The feud between Australia and Indonesia has serious consequences.
Citizenship rights are denied to thousands of people living in the Dominican Republic.
Self-rule for the two men forged in South Africa's racist crucible was a political goal. It was also an internal value.
Democrats are able to reduce the sequester, but Republican-imposed austerity still dominates Congress.
The Indian Supreme Court issued a disgraceful ruling against human rights in upholding a law that bans gay sex.
Despite the gains made in curbing AIDS, tuberculosis and malaria, there is still a big gap between what’s been accomplished and what more could be done.
HHS won't disclose the enrollment data that really matter.
A conventional-weapons attack is preferable to the nuclear war sure to come.
An attempt to alter Medicare may let Washington dictate how doctors treat patients.
Why Democrats rushed to confirm nominees with 51 votes.
How Congress can achieve something by doing nothing.
A police crackdown failed to oust the Ukrainians seeking closer ties to Europe.
It's the job of U.S. leaders to see beyond today's domestic issues to protect larger national interests well into the future.Ukraine's civil conflict strikes many Americans as a distant and unimportant dispute, one hardly connected to their daily lives. Such a lack of interest in international affairs is understandable, perhaps, because of the focus on economic recovery since 2008, but it's badly misplaced given the stakes involved, not just in eastern and central Europe but around the world.
Despite the hand-wringing over the Oxford English Dictionary's acceptance of 'selfie,' a more pernicious movement is afoot with 'literally.'Taking photos of ourselves is the signature act of our times. We know this not because the president snapped one with world leaders at Nelson Mandela's memorial service Tuesday, but because "selfie" is the Oxford English Dictionary's Word of the Year.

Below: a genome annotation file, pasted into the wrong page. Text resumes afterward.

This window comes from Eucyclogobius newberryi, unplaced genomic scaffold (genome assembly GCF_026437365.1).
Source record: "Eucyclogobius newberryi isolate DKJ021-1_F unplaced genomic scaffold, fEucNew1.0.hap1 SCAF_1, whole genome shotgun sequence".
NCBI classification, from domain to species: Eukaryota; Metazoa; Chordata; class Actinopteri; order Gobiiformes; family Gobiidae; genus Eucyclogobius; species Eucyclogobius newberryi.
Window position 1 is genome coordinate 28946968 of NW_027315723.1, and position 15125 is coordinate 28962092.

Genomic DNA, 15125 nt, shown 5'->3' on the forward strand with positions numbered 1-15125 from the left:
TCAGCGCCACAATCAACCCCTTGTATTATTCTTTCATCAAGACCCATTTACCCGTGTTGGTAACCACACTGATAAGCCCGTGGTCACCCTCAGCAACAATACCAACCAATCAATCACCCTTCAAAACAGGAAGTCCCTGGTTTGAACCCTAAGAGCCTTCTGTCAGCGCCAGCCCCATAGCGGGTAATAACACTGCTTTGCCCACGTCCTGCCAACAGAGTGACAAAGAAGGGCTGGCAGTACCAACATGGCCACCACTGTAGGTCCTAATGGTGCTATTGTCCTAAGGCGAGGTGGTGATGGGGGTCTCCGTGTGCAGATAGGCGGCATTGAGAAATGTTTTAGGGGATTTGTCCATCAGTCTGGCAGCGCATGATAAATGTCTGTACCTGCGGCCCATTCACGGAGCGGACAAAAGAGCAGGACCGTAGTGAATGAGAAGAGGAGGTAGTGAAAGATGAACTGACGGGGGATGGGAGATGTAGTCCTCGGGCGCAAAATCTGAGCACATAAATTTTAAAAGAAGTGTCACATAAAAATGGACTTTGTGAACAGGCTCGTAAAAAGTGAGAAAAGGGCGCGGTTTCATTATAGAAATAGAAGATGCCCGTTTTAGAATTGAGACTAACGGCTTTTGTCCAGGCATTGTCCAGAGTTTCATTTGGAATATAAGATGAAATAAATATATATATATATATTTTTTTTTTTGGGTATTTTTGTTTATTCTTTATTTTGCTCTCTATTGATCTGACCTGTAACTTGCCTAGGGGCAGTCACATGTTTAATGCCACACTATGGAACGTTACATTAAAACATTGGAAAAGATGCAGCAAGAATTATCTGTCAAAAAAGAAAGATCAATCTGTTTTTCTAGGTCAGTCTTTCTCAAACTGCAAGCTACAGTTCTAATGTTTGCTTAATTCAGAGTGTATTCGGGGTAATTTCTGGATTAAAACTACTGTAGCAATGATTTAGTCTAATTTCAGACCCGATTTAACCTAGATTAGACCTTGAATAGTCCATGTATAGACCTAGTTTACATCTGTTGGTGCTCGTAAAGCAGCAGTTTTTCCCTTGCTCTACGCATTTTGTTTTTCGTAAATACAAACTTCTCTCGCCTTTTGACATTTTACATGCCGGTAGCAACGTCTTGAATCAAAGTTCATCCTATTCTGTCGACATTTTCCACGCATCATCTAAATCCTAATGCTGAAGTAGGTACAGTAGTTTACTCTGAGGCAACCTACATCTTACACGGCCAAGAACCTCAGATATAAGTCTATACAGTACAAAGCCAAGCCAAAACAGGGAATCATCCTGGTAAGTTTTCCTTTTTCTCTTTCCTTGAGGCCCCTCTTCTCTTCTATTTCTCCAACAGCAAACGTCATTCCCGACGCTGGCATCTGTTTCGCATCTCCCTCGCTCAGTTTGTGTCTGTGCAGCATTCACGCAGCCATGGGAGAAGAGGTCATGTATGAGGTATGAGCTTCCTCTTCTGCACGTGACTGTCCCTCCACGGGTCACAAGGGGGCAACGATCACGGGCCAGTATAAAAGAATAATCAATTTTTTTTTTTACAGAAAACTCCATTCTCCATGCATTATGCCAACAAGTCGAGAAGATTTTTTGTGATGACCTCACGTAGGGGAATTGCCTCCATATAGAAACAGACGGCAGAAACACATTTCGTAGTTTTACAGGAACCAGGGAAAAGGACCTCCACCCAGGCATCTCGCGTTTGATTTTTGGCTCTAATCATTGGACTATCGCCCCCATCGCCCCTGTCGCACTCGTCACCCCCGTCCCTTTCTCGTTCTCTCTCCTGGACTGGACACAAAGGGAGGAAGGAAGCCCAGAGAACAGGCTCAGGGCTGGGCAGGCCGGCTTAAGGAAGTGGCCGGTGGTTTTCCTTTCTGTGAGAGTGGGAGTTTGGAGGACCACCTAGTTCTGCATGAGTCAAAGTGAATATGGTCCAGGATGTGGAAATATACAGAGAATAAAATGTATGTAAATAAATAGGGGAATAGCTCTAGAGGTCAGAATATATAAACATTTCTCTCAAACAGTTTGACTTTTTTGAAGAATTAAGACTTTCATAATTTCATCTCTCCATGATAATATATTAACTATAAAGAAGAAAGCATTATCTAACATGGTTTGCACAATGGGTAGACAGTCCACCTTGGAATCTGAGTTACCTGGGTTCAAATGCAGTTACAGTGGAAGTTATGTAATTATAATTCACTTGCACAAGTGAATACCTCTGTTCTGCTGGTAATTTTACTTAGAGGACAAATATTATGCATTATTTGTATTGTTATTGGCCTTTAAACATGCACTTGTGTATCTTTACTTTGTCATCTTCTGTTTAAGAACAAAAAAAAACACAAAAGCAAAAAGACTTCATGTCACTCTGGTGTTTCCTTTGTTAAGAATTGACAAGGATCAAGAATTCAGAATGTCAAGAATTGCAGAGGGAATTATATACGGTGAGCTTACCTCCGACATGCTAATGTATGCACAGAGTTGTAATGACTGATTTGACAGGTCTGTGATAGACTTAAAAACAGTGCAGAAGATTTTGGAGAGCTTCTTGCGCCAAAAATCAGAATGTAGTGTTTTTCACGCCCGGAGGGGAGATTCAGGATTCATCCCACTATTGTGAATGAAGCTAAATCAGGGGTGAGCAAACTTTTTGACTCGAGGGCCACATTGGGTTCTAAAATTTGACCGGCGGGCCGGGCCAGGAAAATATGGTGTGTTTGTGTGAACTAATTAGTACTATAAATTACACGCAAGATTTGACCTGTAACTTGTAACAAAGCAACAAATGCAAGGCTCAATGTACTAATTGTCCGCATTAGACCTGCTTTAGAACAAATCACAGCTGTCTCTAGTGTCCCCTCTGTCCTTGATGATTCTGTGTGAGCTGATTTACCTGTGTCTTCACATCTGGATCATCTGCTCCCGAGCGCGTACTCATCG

America's social contract has to cover everyone, not just the wealthy.On my 16th birthday in 1950, I went to work for the daily newspaper in the small East Texas town where I grew up. It was a racially divided town — about 20,000 people, half of them white, half of them black — a place where you could grow up well loved, well taught and well churched, and still be unaware of the lives of others merely blocks away. It was nonetheless a good place to be a cub reporter: small enough to navigate but big enough to keep me busy and learning something new every day.
From a cartoonist's standpoint, the Los Angeles County Sheriff's Department is the gift that keeps on giving. With allegations that include corruption and inmate abuse, you have to wonder whether the really bad guys aren't the ones inside the cells but the ones guarding them.
'Taschen' is far more than just a brand name on a big fancy book.It's not just a brand name on a big fancy book. "Taschen" is a man, Benedikt Taschen, who started his publishing empire with a comic-book shop leveraged with a stock of remaindered art books. The firm is headquartered in Germany, but when he's in Los Angeles, his landing pad is the Chemosphere, the John Lautner flying-saucer-on-a-hillside. Taschen just released a three-volume collaboration with National Geographic ("Around the World in 125 Years"), and it's clear from the myriad images at his desk that Taschen cast his eye, and his approval, over what's in those books and so many others.
The spending plan announced Tuesday has something for everyone to dislike.Here's what counts as success in Washington these days: a budget deal that almost everyone hates and that doesn't solve any of the country's major problems.